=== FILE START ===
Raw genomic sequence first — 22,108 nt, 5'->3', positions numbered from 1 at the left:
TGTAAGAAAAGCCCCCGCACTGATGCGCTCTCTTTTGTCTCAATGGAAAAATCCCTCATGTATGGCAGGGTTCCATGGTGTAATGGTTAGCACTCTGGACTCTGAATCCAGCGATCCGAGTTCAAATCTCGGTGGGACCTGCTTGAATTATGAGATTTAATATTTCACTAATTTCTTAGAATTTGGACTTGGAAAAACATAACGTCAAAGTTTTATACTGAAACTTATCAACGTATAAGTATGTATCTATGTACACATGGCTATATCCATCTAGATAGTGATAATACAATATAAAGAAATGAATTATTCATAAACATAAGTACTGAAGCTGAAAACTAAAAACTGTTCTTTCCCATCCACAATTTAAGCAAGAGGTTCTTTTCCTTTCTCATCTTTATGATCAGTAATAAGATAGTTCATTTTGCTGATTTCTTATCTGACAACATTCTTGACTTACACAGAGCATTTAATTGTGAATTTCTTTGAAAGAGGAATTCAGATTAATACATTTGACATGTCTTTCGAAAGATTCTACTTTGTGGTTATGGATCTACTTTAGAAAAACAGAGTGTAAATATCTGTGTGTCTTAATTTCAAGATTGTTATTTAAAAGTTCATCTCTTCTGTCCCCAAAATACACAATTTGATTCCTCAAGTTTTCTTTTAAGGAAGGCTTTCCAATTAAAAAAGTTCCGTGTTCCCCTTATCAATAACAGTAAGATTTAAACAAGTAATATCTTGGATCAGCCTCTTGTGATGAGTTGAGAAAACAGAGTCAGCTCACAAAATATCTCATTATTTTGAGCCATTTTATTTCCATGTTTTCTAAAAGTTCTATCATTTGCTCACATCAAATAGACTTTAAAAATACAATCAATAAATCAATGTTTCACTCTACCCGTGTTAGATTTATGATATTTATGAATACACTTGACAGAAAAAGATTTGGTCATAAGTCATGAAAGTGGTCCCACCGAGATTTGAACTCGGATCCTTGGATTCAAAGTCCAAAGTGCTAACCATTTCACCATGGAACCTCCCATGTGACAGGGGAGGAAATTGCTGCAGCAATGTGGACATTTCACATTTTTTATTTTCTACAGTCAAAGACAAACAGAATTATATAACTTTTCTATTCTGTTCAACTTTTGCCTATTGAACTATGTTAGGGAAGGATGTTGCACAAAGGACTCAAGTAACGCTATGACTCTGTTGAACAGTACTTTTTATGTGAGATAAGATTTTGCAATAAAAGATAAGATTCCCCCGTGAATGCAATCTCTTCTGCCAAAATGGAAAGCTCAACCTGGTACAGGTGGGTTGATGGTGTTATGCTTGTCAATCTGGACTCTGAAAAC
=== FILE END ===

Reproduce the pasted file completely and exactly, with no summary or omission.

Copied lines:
Raw genomic sequence first — 22,108 nt, 5'->3', positions numbered from 1 at the left:
TGTAAGAAAAGCCCCCGCACTGATGCGCTCTCTTTTGTCTCAATGGAAAAATCCCTCATGTATGGCAGGGTTCCATGGTGTAATGGTTAGCACTCTGGACTCTGAATCCAGCGATCCGAGTTCAAATCTCGGTGGGACCTGCTTGAATTATGAGATTTAATATTTCACTAATTTCTTAGAATTTGGACTTGGAAAAACATAACGTCAAAGTTTTATACTGAAACTTATCAACGTATAAGTATGTATCTATGTACACATGGCTATATCCATCTAGATAGTGATAATACAATATAAAGAAATGAATTATTCATAAACATAAGTACTGAAGCTGAAAACTAAAAACTGTTCTTTCCCATCCACAATTTAAGCAAGAGGTTCTTTTCCTTTCTCATCTTTATGATCAGTAATAAGATAGTTCATTTTGCTGATTTCTTATCTGACAACATTCTTGACTTACACAGAGCATTTAATTGTGAATTTCTTTGAAAGAGGAATTCAGATTAATACATTTGACATGTCTTTCGAAAGATTCTACTTTGTGGTTATGGATCTACTTTAGAAAAACAGAGTGTAAATATCTGTGTGTCTTAATTTCAAGATTGTTATTTAAAAGTTCATCTCTTCTGTCCCCAAAATACACAATTTGATTCCTCAAGTTTTCTTTTAAGGAAGGCTTTCCAATTAAAAAAGTTCCGTGTTCCCCTTATCAATAACAGTAAGATTTAAACAAGTAATATCTTGGATCAGCCTCTTGTGATGAGTTGAGAAAACAGAGTCAGCTCACAAAATATCTCATTATTTTGAGCCATTTTATTTCCATGTTTTCTAAAAGTTCTATCATTTGCTCACATCAAATAGACTTTAAAAATACAATCAATAAATCAATGTTTCACTCTACCCGTGTTAGATTTATGATATTTATGAATACACTTGACAGAAAAAGATTTGGTCATAAGTCATGAAAGTGGTCCCACCGAGATTTGAACTCGGATCCTTGGATTCAAAGTCCAAAGTGCTAACCATTTCACCATGGAACCTCCCATGTGACAGGGGAGGAAATTGCTGCAGCAATGTGGACATTTCACATTTTTTATTTTCTACAGTCAAAGACAAACAGAATTATATAACTTTTCTATTCTGTTCAACTTTTGCCTATTGAACTATGTTAGGGAAGGATGTTGCACAAAGGACTCAAGTAACGCTATGACTCTGTTGAACAGTACTTTTTATGTGAGATAAGATTTTGCAATAAAAGATAAGATTCCCCCGTGAATGCAATCTCTTCTGCCAAAATGGAAAGCTCAACCTGGTACAGGTGGGTTGATGGTGTTATGCTTGTCAATCTGGACTCTGAAAAC